In many ways, I’ve been learning how to cook my whole life. As a kid it was helping mom make crepes. In high school it was working in an awesome deli churning out delicious reubens, piled high with kraut. In college…well…um…I guess I focused more on the liquids. In the few years after college, it was experimenting in the kitchen with Meredith as we struck out on our own. And in the past few years, it’s been cranked up a notch as we explored food more intensely through our own cooking and travel. I’ve learned so much and become a really good cook, but as Orange Door has grown and become the main focus of our professional lives, I’ve decided it’s time to approach my culinary education more formally.
For reasons too numerous to dive into in this post, I ruled out going to culinary school this past fall. I’m not saying ever, but it definitely isn’t right for the moment. With this decision made, I spent time in December cooking up a culinary curriculum. I wanted a system that would ensure that I exposed myself to a ton of new techniques and dishes, and that would expand my technical ability as a cook, as well as my creative side. Here is what I came up with.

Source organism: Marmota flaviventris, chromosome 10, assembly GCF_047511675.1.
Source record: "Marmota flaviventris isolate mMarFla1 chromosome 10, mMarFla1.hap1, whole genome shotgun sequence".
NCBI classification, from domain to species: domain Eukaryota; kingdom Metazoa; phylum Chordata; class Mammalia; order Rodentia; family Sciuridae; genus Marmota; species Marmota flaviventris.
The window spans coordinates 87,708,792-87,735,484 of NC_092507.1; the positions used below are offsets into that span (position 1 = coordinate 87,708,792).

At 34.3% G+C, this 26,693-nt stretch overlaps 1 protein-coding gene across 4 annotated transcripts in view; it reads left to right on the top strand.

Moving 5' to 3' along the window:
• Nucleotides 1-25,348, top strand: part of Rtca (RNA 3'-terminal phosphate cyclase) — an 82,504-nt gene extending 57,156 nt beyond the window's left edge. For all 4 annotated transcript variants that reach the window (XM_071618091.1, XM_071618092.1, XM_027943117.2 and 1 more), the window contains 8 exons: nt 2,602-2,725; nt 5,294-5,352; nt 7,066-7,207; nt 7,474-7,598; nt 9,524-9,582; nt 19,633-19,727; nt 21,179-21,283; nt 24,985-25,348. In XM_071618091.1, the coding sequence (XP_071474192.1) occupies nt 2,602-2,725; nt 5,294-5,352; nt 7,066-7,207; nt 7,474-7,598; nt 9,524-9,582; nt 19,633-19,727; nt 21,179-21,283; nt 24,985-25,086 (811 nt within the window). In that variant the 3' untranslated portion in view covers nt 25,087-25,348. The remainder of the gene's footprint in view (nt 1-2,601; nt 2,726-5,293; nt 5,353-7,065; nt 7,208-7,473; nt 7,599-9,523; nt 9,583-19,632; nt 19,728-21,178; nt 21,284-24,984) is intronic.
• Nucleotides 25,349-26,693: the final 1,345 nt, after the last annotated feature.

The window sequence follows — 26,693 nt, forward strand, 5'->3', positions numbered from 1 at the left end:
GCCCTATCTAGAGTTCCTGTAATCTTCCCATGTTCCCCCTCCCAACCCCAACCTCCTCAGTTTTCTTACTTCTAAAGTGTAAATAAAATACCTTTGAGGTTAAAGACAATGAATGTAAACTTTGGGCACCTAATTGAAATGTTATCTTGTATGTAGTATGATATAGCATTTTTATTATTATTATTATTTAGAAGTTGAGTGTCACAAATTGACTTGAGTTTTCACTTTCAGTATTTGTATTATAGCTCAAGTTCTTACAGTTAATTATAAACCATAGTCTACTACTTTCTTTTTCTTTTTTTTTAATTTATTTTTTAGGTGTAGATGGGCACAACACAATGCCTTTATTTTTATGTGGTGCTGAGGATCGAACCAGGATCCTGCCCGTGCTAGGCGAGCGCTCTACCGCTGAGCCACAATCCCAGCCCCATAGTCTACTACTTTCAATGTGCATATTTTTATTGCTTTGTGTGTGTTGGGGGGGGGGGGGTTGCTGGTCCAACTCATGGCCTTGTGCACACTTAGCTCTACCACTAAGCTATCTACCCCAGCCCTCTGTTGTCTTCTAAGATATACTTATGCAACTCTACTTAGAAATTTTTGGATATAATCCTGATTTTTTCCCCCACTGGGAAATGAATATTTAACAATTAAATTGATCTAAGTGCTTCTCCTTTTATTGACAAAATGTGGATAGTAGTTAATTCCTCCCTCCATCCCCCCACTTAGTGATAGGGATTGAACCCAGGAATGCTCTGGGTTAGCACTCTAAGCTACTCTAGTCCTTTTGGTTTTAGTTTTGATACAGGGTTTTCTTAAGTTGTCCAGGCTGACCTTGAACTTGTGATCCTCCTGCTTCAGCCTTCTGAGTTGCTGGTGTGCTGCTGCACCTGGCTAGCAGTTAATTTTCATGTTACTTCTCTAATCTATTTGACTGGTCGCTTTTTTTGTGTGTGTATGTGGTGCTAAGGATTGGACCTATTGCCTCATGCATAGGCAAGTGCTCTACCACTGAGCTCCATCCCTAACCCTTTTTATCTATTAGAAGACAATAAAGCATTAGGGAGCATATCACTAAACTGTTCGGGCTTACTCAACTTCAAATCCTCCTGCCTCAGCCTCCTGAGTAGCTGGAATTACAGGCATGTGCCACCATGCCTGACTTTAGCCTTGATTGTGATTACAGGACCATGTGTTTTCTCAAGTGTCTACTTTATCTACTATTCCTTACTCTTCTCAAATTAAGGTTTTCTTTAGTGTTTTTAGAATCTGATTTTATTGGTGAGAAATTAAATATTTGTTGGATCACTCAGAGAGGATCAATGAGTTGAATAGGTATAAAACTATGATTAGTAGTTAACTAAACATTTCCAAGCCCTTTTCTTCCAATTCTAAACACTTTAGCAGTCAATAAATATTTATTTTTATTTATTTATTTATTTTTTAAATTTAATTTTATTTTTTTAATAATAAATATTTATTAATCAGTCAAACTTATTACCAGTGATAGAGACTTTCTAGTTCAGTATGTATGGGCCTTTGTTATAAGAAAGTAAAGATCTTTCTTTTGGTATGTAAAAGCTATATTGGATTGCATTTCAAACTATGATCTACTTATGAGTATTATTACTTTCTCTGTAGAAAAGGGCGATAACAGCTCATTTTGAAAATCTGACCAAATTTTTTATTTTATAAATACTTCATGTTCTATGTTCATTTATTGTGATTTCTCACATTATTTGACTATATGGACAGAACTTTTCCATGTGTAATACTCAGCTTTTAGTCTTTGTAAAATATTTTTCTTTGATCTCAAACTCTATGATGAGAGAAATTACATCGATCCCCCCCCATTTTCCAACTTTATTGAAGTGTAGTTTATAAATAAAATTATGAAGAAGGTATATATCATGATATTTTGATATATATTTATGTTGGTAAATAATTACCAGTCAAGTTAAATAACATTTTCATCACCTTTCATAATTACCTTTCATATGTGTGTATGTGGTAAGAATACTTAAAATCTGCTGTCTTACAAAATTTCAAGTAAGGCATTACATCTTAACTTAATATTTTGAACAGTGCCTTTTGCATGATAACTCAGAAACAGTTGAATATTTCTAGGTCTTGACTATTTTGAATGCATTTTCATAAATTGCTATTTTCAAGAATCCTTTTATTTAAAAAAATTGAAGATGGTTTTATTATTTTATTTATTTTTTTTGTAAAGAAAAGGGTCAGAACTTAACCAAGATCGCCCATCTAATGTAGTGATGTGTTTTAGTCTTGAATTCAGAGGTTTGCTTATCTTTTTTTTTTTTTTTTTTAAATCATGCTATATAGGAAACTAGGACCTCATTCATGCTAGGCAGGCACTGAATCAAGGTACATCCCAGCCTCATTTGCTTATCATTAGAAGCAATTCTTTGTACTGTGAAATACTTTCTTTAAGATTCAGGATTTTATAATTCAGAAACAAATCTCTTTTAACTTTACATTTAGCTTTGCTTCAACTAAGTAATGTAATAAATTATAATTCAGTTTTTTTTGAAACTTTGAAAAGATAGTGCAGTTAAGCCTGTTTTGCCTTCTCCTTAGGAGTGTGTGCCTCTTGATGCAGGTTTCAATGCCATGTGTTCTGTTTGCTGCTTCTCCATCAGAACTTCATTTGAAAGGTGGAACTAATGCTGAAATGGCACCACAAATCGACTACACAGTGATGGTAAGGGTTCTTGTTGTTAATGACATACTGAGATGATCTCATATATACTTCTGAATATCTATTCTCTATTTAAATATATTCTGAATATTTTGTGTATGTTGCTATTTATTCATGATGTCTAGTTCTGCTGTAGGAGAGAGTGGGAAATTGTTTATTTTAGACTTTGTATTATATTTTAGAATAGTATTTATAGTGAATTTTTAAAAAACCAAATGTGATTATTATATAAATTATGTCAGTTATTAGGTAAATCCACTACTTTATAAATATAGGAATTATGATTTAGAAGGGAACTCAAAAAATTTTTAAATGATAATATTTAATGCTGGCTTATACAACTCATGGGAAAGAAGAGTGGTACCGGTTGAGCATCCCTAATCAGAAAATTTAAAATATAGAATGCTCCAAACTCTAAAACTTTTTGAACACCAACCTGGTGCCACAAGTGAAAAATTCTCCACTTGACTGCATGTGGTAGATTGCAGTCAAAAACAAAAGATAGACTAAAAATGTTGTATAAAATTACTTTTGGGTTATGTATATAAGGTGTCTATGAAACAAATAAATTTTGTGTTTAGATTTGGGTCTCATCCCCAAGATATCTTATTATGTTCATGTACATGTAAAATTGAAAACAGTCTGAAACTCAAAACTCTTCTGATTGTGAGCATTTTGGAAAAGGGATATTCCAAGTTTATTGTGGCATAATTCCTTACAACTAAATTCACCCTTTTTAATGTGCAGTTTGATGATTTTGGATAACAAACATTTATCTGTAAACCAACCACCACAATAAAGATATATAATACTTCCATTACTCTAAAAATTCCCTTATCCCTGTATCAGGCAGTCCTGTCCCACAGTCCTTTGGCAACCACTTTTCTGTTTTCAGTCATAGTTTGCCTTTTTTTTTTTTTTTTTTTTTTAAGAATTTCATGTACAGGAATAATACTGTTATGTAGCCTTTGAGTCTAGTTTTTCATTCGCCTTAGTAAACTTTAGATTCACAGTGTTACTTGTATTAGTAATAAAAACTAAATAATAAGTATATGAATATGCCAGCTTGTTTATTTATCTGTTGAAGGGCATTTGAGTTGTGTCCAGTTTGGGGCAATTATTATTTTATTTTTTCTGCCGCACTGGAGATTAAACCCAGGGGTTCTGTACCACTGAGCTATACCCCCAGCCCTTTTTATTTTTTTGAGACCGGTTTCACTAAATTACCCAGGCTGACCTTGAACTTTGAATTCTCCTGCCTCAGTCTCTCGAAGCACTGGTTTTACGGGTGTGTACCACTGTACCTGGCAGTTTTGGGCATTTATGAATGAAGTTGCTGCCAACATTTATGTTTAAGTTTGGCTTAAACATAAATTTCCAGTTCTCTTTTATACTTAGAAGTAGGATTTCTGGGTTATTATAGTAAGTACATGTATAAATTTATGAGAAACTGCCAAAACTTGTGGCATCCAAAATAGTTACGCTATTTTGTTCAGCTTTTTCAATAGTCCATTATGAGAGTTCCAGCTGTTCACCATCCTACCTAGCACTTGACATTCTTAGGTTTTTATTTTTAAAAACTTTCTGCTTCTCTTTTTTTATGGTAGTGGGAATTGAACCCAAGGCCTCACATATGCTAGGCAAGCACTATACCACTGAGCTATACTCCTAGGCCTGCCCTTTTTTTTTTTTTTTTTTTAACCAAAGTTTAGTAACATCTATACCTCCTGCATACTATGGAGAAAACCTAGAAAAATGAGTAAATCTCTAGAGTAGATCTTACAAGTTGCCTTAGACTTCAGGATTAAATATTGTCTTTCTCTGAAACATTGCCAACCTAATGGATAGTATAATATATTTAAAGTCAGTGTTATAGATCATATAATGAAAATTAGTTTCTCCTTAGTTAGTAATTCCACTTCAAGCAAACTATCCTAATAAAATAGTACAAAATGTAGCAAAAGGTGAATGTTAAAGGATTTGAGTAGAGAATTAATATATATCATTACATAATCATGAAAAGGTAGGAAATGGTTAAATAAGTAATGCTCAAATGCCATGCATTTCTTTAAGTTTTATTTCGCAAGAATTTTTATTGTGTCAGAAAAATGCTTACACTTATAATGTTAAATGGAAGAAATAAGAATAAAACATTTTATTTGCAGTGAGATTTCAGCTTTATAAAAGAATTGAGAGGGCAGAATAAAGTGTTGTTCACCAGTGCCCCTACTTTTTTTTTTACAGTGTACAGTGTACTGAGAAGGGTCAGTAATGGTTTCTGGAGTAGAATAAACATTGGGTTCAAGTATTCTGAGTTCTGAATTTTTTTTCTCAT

Each month, I am:
- Focusing on cooking out of two cookbooks.
- Conducting twice weekly four to five hour “culinary labs” in which I cook from these books as well as organically explore techniques that surface during the month.
- Reading two additional cookbooks, besides those that I am cooking from.
- Watching something educational or inspirational from the world of gastronomy.
- Working at least one day in a restaurant.
For example, the plan I am executing in January looks like this:
Modernist Cuisine at Home, Bilet & Myhrvold
The French Menu Cookbook, Olney
The Food Lab Cookbook, Lopez-Alt
Ad Hoc at Home, Keller
Chef’s Table Season 2, Chef’s Table France
Townsman for whole hog butchery
And, our first week of culinary labs looked like this:
- Modernist Cuisine: Sous Vide Brown Fish Stock, Bell Pepper Soup
- Technique: Curing egg yolks two ways, simple and complex
- Technique: Turning artichokes
- The French Menu Cookbook: Braised Artichoke Bottoms
- Modernist Cuisine: Pressure Cooked Crustacean Stock, Pressure Cooked Butternut Squash Arborio Rice
- The Five French Mother Sauces: Bechamel, Espagnole, Veloute, Hollandaise, Tomate
This system will probably change a dozen times over the coming months, but it has been a really nice plan to start out with. We are learning a ton, having a blast, and making delicious food along the way.
What do you think? Would this work for you? How do I make it better? Share your thoughts below!